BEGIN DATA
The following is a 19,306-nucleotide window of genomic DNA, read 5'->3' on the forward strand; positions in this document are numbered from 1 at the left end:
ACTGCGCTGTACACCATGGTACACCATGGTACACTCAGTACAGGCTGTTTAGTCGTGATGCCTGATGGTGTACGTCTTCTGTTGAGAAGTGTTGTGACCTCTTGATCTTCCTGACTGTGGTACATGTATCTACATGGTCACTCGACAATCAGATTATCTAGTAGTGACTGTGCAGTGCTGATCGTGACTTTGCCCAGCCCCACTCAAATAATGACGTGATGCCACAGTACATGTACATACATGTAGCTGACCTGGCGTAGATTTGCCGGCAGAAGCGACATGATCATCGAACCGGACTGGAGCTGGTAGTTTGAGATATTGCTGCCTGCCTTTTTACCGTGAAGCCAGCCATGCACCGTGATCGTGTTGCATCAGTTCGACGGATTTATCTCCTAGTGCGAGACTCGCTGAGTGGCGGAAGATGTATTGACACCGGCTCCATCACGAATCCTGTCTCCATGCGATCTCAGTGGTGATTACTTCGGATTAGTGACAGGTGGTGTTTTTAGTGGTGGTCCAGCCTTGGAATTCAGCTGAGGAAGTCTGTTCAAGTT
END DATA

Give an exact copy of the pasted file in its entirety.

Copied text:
The following is a 19,306-nucleotide window of genomic DNA, read 5'->3' on the forward strand; positions in this document are numbered from 1 at the left end:
ACTGCGCTGTACACCATGGTACACCATGGTACACTCAGTACAGGCTGTTTAGTCGTGATGCCTGATGGTGTACGTCTTCTGTTGAGAAGTGTTGTGACCTCTTGATCTTCCTGACTGTGGTACATGTATCTACATGGTCACTCGACAATCAGATTATCTAGTAGTGACTGTGCAGTGCTGATCGTGACTTTGCCCAGCCCCACTCAAATAATGACGTGATGCCACAGTACATGTACATACATGTAGCTGACCTGGCGTAGATTTGCCGGCAGAAGCGACATGATCATCGAACCGGACTGGAGCTGGTAGTTTGAGATATTGCTGCCTGCCTTTTTACCGTGAAGCCAGCCATGCACCGTGATCGTGTTGCATCAGTTCGACGGATTTATCTCCTAGTGCGAGACTCGCTGAGTGGCGGAAGATGTATTGACACCGGCTCCATCACGAATCCTGTCTCCATGCGATCTCAGTGGTGATTACTTCGGATTAGTGACAGGTGGTGTTTTTAGTGGTGGTCCAGCCTTGGAATTCAGCTGAGGAAGTCTGTTCAAGTT